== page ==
Responsive Menu

One of the challenging issues with Responsive Web Design (RWD) is the navigation bar as well as the sidebar. A navigation bar is crucial as it allows users to easily navigate a website, and a sidebar is important as it usually has crucial functions (like this blog). Most responsive web sites omit the sidebar and navigation completely, which is probably a bad idea as it does not give the mobile users the same experience as desktop users. Since mobile use is on the rise, it is best to give users a fair experience.

Responsive Menu Demo.

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This example will will show you a simple CSS based responsive menu, and we will use pure CSS along with some pure JavaScript to add the toggle functionality.

Create a simple HTML document and in the <head> tag insert the meta viewport tag.

<meta name="viewport" content="width=device-width, initial-scale=1, maximum-scale=1">

This will control the viewport: it will restrict how the user can zoom in/out and will set the default width to the width of the device (although this can be overridden).

Next is the JavaScript: this is a simple toggle function to show and hide the menu.

<script type="text/javascript">

function toggle_Hide(id){
var e = document.getElementById(id);

if (e.style.display == 'block')
{
    e.style.display = 'none';
    e.removeAttribute('style');
} else {
    e.style.display = 'block';
}
}
</script>

HTML Markup

<nav>
<a href="#" class="hidden-menu" onclick="toggle_Hide('menu');" id="hidden-menu">Menu</a>

<ul class="menu" id="menu">
<li><a href="default.html">Home</a></li>
<li><a href="about.html">About</a></li>
<li><a href="#47">Services</a></li>
<li><a href="#48">Products</a></li>
<li><a href="#49">Contact</a></li>
</ul>
</nav>

The first anchor tag in the <nav> element will be visible to small screened devices. By default it will be hidden using CSS, the rest of the markup is a simple unordered list with links.

CSS

* {
   margin:0px;
   padding:0px;
}


nav{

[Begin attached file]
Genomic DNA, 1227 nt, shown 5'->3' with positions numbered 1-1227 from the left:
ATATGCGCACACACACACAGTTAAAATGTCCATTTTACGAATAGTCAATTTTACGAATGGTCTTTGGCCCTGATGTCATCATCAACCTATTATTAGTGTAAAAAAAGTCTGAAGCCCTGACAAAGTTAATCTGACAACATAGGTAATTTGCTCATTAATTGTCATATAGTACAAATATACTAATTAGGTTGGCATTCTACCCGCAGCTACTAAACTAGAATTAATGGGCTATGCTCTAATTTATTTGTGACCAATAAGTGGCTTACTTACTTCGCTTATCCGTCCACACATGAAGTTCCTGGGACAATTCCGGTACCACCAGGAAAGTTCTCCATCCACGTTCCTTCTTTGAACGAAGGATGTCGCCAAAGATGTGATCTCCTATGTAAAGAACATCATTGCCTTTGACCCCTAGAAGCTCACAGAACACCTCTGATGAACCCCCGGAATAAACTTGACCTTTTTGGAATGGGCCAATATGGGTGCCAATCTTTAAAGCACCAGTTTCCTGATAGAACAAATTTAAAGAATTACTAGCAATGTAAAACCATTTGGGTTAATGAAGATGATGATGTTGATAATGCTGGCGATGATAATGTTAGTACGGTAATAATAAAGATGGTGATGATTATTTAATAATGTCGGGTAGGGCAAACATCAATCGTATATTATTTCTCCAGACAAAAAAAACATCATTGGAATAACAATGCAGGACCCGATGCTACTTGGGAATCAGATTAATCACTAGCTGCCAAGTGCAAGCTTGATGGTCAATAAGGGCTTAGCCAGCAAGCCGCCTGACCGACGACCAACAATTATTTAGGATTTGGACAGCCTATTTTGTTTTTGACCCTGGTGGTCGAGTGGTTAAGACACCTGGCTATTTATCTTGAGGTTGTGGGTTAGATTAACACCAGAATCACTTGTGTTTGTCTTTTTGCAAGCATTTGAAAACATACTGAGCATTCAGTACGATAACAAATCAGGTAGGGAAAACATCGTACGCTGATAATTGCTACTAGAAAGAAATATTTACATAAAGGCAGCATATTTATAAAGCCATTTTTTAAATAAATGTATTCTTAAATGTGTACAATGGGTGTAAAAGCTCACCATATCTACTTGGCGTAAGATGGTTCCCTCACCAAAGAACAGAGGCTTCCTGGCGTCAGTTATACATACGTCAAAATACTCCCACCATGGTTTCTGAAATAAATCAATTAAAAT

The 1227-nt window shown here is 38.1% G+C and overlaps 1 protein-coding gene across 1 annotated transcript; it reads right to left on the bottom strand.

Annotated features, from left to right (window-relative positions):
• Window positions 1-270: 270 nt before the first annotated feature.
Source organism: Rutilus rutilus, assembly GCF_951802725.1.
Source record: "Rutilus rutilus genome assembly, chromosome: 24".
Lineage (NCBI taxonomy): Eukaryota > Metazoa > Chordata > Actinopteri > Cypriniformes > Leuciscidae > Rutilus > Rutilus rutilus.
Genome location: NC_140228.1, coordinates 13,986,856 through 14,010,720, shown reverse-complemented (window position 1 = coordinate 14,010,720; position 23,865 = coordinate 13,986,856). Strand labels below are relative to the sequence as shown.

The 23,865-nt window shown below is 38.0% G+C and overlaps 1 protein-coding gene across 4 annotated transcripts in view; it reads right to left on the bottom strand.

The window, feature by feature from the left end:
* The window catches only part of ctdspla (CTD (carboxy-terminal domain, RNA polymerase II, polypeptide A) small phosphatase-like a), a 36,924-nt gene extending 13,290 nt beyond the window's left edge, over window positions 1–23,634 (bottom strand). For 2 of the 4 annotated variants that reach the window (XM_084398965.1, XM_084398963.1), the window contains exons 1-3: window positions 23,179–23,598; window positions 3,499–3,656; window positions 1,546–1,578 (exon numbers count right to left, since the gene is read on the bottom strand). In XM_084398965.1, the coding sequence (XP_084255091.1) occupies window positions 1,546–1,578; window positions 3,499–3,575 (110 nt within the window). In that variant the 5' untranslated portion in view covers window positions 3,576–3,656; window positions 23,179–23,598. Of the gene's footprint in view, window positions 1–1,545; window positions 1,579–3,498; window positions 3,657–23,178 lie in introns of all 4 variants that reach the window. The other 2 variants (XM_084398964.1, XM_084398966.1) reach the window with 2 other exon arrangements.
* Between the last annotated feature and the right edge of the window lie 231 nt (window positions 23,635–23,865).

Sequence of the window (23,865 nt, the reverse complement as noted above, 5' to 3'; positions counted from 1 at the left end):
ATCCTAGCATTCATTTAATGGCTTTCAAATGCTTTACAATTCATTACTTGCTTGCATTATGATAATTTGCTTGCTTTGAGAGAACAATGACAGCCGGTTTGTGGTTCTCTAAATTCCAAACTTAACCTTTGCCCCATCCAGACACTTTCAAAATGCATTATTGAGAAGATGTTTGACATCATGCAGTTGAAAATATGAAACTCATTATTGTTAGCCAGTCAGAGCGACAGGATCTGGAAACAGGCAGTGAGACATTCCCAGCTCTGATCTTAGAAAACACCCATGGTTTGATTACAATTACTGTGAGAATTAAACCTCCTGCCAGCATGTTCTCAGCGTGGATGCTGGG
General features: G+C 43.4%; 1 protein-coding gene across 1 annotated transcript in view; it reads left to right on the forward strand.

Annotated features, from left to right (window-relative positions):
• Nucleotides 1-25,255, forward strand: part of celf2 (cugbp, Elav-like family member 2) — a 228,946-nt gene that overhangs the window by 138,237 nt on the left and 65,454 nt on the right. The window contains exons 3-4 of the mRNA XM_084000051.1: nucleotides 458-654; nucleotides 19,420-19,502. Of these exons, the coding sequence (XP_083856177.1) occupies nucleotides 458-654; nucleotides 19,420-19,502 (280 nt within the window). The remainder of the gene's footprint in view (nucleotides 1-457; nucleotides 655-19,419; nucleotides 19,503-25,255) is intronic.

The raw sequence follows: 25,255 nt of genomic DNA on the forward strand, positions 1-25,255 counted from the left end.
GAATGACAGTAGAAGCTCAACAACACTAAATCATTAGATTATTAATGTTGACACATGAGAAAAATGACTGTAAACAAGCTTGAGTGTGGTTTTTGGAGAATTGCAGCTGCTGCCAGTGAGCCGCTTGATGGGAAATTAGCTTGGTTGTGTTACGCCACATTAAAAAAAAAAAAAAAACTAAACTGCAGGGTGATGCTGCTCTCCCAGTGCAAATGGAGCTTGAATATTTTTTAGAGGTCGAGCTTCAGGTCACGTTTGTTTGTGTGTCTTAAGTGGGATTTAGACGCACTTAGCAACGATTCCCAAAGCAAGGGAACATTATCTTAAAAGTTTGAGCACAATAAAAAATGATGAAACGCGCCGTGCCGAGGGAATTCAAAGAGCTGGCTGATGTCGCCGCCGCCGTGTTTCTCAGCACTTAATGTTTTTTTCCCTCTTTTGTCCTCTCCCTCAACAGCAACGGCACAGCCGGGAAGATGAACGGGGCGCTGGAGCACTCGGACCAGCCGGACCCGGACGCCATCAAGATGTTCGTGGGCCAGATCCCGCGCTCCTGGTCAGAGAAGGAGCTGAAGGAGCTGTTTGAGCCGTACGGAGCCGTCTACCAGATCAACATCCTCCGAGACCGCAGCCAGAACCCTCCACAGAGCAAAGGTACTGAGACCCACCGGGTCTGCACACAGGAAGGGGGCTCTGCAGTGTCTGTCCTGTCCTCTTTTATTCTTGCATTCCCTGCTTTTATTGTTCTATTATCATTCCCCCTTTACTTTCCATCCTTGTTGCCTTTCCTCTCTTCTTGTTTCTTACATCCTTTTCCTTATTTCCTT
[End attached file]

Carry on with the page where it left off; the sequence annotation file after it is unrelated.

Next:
overflow: hidden;
    background-color: #333;
}



.hidden-menu {
  display:none;
}

The first rule is a simple CSS reset using the universal selector. We then give the <nav> element a default background colour and set overflow to hidden. Make sure you hide the mobile anchor tag (hidden-menu).

.menu {
       overflow: auto;
       margin-right: auto;
       margin-left: auto;
       width: 772px;
}

.menu li {
         float: left;
         display: block;
         border-right:thin solid #CFB700;
}


.menu li:last-child {
     border-right:none;
}

The menu class is applied to the <ul> tag, we center the <ul> element and make each <li> element float left and display block (this will set it to horizontal), and we also set the right border (as a divider). The last <li> element will not have a border.

.menu a {
      padding: 50px;
      display: block;
      background-color: #FED801;
      -webkit-transition: background-color 1s ease-out;
}

.menu li a:link {color: #000000;}

nav li a:hover {
    background-color: #D8B801;
}

Lastly we set the styles for the <a> tags in the <ul> tag.

Media Queries

@media screen and (max-width:700px)
{

.menu {
  display:none;
}


.hidden-menu  {
      display:block;
      float:left;
      width:100%;
      padding:5px;
      background-color:#DF8600;
}

This is where the menu will change. If the screen size is 700px and below this menu will show, the first thing to do is to hide the <ul> tag and show the hidden menu.

.hidden-menu:hover {
     background-color:#D8B801;
}

.menu li {
     float:none;
     border-right:none;
}

.menu a {
    padding:5px;
} 

 }

This is a simple menu, and will not work with drop-downs. It should give you an idea of how you can create a simple menu for smaller screens using CSS and JavaScript.  If you have a site structure like this blog (content, menu, and one sidebar), you can insert another <a> in the <nav> element to toggle the sidebar on/off (try it with this blog). Responsive Menu Demo.